One of the most common objections that women have to weight training is the fear of getting “bulky” preferring a more “toned” look. This terminology can be confusing and misleading to female clients.
First, let’s look at the benefits to be had from weight training. First of all, increasing muscle mass increases basal metabolic rate (BMR); essentially, the amount of energy that the body uses at rest. This increase in BMR can have huge implications for weight loss goals—especially in the long run. An increase in muscle mass will also bring a decrease in body fat percentage. Another positive result of weight training is an increase in bone density (Weir & Brown, 2012). This fact can be a huge selling point for older females who are nearing menopause and concerned about the risks of osteoporosis. Perhaps the most important benefit of weight training is the psychological impact it can cause. Resistance training has been shown to help reduce stress, fight off depression, and increase self-esteem (Hatfield & Kaplan, 2012).
The concept of training for a “toned” appearance is largely misunderstood and misleading. The “toned” look that most people think of is a result of low body fat percentages producing a clearer, visible definition of the muscle body.
The concern that many women share of getting “bulky” can be debunked very easily; however, it is first important to understand what the term “bulk” is usually referring. Muscular hypertrophy is the expansion or growth of new muscle tissue. The typical example of muscular hypertrophy is an enormous, muscle bound bodybuilder. While the hesitation from most women to build mountains of muscle like the typical bodybuilder is understandable, their concerns can be eased with a couple of facts.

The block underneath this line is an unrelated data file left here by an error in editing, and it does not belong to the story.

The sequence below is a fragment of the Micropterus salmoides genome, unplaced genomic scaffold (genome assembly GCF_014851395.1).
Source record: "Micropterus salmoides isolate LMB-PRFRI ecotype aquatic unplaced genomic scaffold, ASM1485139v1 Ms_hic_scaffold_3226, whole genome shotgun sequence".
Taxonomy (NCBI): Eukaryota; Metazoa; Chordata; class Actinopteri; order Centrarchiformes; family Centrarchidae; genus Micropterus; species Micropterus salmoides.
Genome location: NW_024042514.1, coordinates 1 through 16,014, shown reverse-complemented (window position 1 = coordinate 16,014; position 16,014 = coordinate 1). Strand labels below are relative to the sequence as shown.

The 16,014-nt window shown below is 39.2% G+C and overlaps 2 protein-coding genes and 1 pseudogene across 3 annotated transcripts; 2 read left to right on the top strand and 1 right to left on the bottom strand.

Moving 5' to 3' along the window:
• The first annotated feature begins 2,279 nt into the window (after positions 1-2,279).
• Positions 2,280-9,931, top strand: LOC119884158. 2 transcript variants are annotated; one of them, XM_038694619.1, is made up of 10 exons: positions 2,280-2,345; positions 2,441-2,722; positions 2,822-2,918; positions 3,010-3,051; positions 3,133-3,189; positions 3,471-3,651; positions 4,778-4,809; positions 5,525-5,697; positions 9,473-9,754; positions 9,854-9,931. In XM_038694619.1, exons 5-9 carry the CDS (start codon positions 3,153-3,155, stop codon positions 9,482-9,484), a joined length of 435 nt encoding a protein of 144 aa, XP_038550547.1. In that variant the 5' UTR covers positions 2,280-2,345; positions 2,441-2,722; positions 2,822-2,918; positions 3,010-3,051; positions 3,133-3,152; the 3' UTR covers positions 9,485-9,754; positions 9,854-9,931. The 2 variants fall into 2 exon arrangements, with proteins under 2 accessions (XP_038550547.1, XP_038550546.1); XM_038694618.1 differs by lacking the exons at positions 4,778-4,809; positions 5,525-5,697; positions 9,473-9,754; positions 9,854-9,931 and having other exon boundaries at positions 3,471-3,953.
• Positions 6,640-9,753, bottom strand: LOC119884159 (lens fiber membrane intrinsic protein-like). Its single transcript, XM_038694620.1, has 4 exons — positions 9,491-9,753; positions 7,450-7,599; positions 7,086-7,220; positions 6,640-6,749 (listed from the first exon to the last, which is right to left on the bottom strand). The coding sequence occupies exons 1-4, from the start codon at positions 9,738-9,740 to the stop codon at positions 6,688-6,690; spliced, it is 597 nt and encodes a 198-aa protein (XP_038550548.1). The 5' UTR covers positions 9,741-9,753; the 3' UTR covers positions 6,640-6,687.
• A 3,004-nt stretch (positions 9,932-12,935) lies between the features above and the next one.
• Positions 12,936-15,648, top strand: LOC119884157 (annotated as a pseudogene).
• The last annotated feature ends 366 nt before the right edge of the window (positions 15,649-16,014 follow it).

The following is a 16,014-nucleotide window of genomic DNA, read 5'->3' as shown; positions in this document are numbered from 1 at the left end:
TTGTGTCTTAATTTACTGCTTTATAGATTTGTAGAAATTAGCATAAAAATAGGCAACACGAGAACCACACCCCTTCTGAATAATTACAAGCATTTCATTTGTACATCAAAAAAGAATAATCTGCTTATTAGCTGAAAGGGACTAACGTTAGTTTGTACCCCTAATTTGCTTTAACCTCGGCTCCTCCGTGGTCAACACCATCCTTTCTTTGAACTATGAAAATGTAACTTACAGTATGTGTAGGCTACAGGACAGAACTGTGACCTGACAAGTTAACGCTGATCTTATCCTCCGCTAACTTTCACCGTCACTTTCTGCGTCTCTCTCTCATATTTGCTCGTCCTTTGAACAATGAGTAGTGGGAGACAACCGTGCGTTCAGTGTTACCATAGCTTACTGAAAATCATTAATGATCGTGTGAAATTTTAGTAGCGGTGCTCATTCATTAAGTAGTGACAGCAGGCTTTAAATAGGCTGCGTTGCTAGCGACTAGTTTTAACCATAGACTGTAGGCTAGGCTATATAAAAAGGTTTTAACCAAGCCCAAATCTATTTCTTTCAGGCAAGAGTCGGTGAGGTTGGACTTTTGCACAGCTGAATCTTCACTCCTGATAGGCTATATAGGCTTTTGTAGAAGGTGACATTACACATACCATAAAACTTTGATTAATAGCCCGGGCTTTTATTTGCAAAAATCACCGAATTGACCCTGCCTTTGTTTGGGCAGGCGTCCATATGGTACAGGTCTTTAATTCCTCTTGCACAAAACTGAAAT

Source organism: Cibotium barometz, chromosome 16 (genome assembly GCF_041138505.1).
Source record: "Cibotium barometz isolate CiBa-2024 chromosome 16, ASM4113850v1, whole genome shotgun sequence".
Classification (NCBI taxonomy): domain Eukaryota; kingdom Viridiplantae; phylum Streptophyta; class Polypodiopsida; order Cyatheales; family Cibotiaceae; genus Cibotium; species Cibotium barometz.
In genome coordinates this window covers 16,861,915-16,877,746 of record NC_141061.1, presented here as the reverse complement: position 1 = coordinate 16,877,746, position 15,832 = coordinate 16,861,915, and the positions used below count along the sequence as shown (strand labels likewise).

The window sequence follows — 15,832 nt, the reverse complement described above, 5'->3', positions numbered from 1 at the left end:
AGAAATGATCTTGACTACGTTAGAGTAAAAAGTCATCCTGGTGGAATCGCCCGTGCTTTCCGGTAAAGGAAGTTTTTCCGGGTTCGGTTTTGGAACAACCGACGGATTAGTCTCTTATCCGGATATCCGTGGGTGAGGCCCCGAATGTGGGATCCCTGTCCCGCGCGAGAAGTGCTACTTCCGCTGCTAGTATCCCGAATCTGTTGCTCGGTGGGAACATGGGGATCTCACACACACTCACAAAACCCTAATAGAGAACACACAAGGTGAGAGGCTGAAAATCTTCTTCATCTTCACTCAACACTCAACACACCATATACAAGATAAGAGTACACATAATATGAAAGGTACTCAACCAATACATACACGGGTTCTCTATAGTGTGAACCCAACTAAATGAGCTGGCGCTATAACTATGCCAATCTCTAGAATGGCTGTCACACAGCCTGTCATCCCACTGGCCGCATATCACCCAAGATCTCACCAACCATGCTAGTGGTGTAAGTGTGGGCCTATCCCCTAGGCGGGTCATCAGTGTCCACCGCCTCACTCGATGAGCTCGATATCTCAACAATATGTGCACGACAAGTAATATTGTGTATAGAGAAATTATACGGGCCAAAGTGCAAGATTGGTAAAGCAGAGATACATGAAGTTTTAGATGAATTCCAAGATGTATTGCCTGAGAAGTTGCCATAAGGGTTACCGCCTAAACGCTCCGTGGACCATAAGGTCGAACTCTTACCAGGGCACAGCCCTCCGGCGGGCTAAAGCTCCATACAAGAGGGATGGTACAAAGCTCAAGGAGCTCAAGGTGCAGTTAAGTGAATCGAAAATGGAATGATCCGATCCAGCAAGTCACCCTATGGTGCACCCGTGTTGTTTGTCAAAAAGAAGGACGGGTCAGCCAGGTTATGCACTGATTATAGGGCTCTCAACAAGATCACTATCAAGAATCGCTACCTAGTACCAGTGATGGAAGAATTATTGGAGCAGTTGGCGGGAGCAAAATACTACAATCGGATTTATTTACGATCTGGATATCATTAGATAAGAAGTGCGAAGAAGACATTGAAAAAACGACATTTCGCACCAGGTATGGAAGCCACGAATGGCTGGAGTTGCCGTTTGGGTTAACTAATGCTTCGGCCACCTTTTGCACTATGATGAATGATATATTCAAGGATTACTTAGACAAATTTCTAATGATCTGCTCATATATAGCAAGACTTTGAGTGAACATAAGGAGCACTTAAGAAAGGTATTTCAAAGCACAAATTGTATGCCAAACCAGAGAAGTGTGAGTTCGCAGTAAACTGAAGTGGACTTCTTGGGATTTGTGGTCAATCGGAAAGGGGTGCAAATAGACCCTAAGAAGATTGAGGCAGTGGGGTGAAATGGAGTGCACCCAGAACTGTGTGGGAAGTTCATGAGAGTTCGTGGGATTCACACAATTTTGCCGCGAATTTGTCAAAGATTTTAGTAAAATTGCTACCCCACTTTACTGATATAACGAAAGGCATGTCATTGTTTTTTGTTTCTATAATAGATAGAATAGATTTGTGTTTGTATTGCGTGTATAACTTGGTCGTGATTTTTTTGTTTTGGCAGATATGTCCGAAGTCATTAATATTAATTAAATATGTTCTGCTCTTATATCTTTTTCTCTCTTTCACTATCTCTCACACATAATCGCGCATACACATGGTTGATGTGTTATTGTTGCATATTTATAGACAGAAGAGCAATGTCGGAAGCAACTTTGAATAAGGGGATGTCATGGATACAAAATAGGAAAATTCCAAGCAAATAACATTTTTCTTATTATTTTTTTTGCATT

One of the primary hormones regulating muscle hypertrophy is testosterone. Testosterone works as an anabolic hormone, along with insulin, insulin-like growth factors, and human growth hormone (HGH). In addition to having higher baseline levels of testosterone, acute testosterone response of men to weight training is much higher than women (Faigenbaum, 2008). These hormonal differences mean that a very concentrated effort would be required for women to build the kind of “bulk” or muscle thickness that they often fear.
Muscular hypertrophy can also be caused by specific training strategies. If a client wishes to avoid hypertrophy, a simple way to do so is to avoid training in ways that are effective in creating hypertrophy. High-volume training, moderate intensities, and moderate rest times have been shown to be very effective for creating muscular hypertrophy (Schoenfeld, 2010). To avoid large amounts of hypertrophy, spend more time training in strength and muscular endurance ranges.
1. Faigenbaum, A. (2008). Age- and Sex-Related Differences and Their Implications for Resistance Exercise. In T. Baechle, & R. Earle, Essentials of Strength Training and Conditioning (3rd ed., p. 151). Champaign, IL: Human Kinetics.
2. Hatfield, B., & Kaplan, P. (2012). Exercise Psychology for the Personal Trainer. In J. Coburn, & M. Malek, NSCA’s Essentials of personal Training (2nd ed., pp. 126-128). Champaign, IL: Human Kinetics.
3. Schoenfeld, B. (2010). The Mechanisms of Muscle Hypertrophy and Their Application to Resistance Training. J Strength and Cond Res, 24(10), 2857-2872.
4. Singh, N., & al, e. (2005). A Randomized Controlled Trial of High Versus Low Intensity Weight Training Versus General Practitioner Care for Clinical Depression in Older Adults. J Gerontol A Biol Sci Med Sci, 60(6), 768-776.
5. Weir, J., & Brown, L. (2012). Resistance Training Adaptations. In J. Coburn, & M. Malek, NSCA’s Essentials of Personal Training (2nd ed., p. 77). Champaign, IL: Human Kinetics.